My intention was to get home and write Part 5 in reflection of our most recent road trip, including its impact on our artistic collaboration, but mama nature has had another plan.
Our return home to Montana after three weeks on the road was met with a current and moderate threat. An uncontrolled wildfire has been ablaze nearby. The smoke permeates all outdoor activity. Seven homes gone and 17,000 acres burned so far. The mental state of impermanence continuously zaps dendrites in the brain. Welcome to nature.
We emptied and deep cleaned The Goat (our van), then packed it up all over again, in case of a need to evacuate. My toothbrush and medicine sit in a bag by the sink, refusing to be placed in a cabinet.
A normal return’s time of reflection is now muddled with whispers like, that cedar foot locker, a family heirloom of over five generations, does not fit in the van.
I don’t want to take framed photos that we can replace with the digital cloud, but images of my family burning is a bit disturbing. I grabbed just the photos of the dead and wedged them between my better paintings in the Suburu.
Nonetheless, and equally important: We just spent three weeks on the road and witnessed some epic things.
On a primal note
We were able to view 10 National Parks, hiking, biking, and driving around notable phenomena of the preserved natural earth, a lot of deep holes and tall bumps in the end. Much of it was a canvas for the gods. The sky also kicked in some inspiring storms, sunsets and moon rises, on top of summer heat from Yellowstone to Tetons to Salt Lake City, Arches, a jaunt to Paonia, Mesa Verde, the Grand Canyon, Zion, Bryce, the salt flats and volcanic rock on the way back. We did battle severe winds in a desert drive for a few hours, the only time I heard Bob really curse. The van is tall and narrow; we were blasted repeatedly from yellow line to white line the whole time.
We also got downright filthy. I went five days without a shower at one point. My hair was in an eternal messy bun because long hair is not entirely conducive to van life. Neither is a true keto diet, nor pilates, by the way. I find that ironic.
We laughed a lot. We are hardy midwesterners after all. We clocked gorgeous hours of silence too. We were able to stay in some free “dispersed” campsites of forest land. There were grizzlies in the area. Robin Carey suggests that it is healthy for us to experience our vulnerability in the face of a griz. I thought about that when I forgot my bear spray on a solo morning walk in the Tetons. If the bears don’t get you, the southern heat will. I feel more alive and raw after so much time in all that fresh air. Mission accomplished.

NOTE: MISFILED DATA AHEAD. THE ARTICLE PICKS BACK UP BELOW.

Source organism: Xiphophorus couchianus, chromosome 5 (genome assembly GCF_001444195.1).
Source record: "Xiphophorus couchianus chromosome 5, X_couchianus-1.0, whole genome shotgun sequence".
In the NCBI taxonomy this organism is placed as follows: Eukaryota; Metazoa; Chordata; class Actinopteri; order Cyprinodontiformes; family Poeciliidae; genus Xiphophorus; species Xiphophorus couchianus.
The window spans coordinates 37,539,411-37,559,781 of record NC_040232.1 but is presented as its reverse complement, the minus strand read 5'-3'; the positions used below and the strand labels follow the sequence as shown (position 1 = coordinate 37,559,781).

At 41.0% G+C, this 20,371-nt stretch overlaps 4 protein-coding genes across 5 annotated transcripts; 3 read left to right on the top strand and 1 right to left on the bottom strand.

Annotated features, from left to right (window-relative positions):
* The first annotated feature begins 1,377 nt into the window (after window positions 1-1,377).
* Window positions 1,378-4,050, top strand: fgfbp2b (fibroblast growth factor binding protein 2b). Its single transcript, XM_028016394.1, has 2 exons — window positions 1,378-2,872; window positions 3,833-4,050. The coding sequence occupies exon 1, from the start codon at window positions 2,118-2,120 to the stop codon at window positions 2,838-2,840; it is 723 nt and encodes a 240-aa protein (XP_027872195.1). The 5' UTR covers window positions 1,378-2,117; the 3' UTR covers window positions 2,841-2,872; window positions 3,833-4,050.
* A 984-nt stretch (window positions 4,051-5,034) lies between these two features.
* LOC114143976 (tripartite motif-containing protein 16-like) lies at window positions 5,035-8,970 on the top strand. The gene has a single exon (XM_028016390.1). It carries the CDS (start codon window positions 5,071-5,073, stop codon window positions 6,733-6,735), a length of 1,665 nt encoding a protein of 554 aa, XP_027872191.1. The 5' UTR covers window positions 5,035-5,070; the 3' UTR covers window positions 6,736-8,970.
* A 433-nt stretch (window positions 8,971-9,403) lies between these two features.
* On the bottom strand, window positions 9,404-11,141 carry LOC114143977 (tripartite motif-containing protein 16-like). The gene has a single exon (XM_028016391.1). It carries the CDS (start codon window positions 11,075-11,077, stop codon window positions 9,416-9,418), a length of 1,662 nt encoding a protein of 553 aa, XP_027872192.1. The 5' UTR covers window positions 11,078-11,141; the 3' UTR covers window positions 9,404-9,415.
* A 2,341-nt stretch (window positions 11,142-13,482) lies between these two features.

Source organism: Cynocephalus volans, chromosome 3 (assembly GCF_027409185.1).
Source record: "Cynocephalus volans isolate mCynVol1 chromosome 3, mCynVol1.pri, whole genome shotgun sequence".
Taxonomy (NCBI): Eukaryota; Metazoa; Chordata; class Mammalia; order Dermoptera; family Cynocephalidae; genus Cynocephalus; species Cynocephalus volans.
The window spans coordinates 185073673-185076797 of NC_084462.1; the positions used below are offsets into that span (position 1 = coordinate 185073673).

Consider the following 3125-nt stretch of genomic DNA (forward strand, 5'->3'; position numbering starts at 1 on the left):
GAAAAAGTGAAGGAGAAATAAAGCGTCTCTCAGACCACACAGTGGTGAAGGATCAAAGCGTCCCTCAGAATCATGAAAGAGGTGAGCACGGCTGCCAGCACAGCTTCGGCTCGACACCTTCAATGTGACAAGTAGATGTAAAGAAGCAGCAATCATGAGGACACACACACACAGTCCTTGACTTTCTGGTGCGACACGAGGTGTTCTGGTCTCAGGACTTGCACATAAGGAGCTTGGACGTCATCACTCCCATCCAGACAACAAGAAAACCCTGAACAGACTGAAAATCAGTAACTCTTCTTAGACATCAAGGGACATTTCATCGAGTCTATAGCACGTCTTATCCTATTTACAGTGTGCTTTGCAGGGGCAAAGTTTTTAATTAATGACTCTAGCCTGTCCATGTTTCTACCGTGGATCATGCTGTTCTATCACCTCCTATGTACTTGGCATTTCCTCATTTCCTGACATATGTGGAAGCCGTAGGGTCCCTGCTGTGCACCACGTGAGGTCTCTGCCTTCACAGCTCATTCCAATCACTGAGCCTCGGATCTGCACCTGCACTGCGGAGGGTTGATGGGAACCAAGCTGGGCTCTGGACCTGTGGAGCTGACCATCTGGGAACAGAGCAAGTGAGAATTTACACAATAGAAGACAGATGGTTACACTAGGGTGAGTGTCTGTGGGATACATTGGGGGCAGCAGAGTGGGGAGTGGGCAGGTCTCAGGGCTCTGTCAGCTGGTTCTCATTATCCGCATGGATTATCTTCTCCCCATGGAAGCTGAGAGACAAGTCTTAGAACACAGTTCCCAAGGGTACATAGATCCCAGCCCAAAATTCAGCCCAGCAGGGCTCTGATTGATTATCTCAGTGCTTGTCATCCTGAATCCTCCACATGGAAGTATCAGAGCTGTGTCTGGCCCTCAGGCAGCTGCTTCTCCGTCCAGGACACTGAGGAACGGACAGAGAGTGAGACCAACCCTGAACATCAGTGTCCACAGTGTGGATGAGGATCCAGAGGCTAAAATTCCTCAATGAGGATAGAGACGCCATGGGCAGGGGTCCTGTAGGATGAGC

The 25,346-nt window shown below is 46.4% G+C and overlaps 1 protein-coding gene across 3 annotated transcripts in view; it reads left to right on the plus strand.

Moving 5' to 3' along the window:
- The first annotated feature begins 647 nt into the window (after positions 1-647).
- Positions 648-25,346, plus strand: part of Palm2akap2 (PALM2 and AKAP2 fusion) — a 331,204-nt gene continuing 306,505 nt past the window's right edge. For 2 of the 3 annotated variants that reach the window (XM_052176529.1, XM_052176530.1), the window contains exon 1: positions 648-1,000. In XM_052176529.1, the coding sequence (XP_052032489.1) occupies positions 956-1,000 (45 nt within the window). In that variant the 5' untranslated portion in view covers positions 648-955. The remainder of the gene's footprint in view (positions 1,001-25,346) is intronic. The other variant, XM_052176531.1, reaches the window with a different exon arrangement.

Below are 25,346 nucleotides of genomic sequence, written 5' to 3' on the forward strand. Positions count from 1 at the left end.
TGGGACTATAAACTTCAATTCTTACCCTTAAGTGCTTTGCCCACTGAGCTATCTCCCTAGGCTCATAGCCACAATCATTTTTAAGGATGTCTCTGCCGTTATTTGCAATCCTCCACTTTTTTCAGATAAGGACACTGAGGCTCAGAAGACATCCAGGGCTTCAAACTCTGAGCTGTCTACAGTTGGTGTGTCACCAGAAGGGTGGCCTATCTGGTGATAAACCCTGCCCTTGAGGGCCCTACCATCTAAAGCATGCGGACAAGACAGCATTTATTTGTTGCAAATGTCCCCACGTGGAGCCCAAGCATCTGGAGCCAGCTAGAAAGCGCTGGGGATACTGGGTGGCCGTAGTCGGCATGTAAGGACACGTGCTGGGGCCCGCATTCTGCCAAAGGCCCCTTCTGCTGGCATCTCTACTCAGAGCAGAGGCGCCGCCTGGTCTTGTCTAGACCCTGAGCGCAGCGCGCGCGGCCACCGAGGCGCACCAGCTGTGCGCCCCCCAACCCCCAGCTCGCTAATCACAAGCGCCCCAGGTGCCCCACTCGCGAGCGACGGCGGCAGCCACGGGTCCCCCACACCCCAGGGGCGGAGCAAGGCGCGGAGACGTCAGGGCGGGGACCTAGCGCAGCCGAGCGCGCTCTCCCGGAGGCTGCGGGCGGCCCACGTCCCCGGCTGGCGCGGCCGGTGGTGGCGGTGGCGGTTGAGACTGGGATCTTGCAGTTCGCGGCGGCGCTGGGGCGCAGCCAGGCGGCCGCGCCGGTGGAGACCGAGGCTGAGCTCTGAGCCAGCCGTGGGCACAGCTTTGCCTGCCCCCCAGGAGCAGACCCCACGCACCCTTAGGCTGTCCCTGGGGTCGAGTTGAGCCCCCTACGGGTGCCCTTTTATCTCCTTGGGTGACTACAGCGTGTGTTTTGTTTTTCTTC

On a civilized note
With idealistic confusion, we reveled in occasional conveniences – loaded up like dominoes in a tarred RV parking lot, where one changes clothes hoping the neighbors won’t look; we used water and electrical hook-ups, a personal internet dish, and even watched a full season of Black Mirror. As is normal with a steady dose of the wild, my mind went largely blank. I also read three books just to stimulate some balance.
Mostly, I felt intolerant of others. Yes, I can get selfish like that, especially when humans arrived in droves for selfies in front of each vista, or if anyone found it necessary to shriek over nothing. I also observed a couple bully-dads bringing their children to tears. Wait, does that fall under civilized? It made me want to get heroic, but that choice does not tend to go my way. Instead, I silently conjured compassion for the angry dads of the world, like some sort of pacifist.
Part 6 will allow a preview of our project.
The rest of the wisdom gleaned from the earth will be shared in photos and words via our collaborative daily meditation book. If the fires here at home should rage any closer, we can go to my friend Molly’s in town for an interim stay. We are heading out in the van again in just a few weeks anyway. It is obvious to me, we are blessed.